• Az.Sql Module:
    • Get-AzSqlServer: Gets the list of SQL Servers hosting Azure SQL Databases. This will also bring back any Azure SQL Servers hosting Synapse.
    • Get-AzSqlServerActiveDirectoryAdministrator: Gets the Microsoft Entra Account for each SQL Server.
    • Get-AzSqlDatabase: Here, we pass the 'master' database to get the create date, the date the Azure SQL Server was created.

Pre-Steps for PowerShell

Launch PowerShell Integrated Scripting Environment (ISE) with Run as Administrator. For this article, I'm running Windows PowerShell 5.1.

Verify the required PowerShell modules are installed. To see a list of installed modules, run the following command:

# List Installed Modules
Get-Module -ListAvailable

If Az.Accounts and Az.Sql are NOT installed, run these commands to install them:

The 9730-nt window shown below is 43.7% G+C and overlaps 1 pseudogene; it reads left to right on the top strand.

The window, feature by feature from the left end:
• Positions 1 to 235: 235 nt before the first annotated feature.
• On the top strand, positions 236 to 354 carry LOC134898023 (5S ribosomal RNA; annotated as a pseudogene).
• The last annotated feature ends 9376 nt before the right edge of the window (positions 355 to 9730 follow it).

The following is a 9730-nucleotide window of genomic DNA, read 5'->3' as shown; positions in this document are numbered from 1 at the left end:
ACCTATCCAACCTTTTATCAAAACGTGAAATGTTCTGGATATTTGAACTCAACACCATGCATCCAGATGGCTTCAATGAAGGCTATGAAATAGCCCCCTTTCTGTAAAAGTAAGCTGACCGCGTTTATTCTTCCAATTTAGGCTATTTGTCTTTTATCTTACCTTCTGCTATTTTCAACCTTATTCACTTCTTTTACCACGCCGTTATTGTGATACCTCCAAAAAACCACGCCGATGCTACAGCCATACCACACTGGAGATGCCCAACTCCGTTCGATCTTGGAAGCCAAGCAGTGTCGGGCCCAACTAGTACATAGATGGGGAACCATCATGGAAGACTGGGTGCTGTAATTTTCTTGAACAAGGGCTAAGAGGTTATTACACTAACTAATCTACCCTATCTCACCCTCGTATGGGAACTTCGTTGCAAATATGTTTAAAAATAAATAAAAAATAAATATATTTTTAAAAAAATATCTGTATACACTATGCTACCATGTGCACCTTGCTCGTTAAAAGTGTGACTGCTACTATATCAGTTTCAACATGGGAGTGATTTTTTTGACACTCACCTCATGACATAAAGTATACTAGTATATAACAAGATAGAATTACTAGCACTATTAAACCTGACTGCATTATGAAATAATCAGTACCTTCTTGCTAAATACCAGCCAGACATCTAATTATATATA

# Install Modules
Install-Module -Name Az.Accounts -Force
Install-Module -Name Az.Sql -Force

The modules Az.Accounts and Az.SQL must be loaded into memory. To list modules currently loaded, run:

# List Modules loaded in Memory

To load the modules Az.Accounts and Az.SQL into memory, run:

# Load Modules
Import-Module -Name Az.Accounts
Import-Module -Name Az.Sql

Build Out the PowerShell Script

The script below will go through the following major steps:

  1. Set your Output file and create the file with a tab delimited header.
  2. Connect to Azure, which will pop up a 'Sign In' screen to enter your account credentials.
  3. Get a list of all subscriptions that you have access to.
  4. Loop through the list of Subscriptions to get the lists of Azure SQL Database Servers.
  5. Get a list of Azure SQL Database Servers.
  6. Loop through all SQL Servers per Subscription.
  7. Get attributes for the report.
  8. Write the output to the file. In the output, I use “ `t “ (without the quotes) to add tabs between the columns.
### PS Script to get a List of Azure SQL Database Servers and attributes
# 1. Define the Outputfile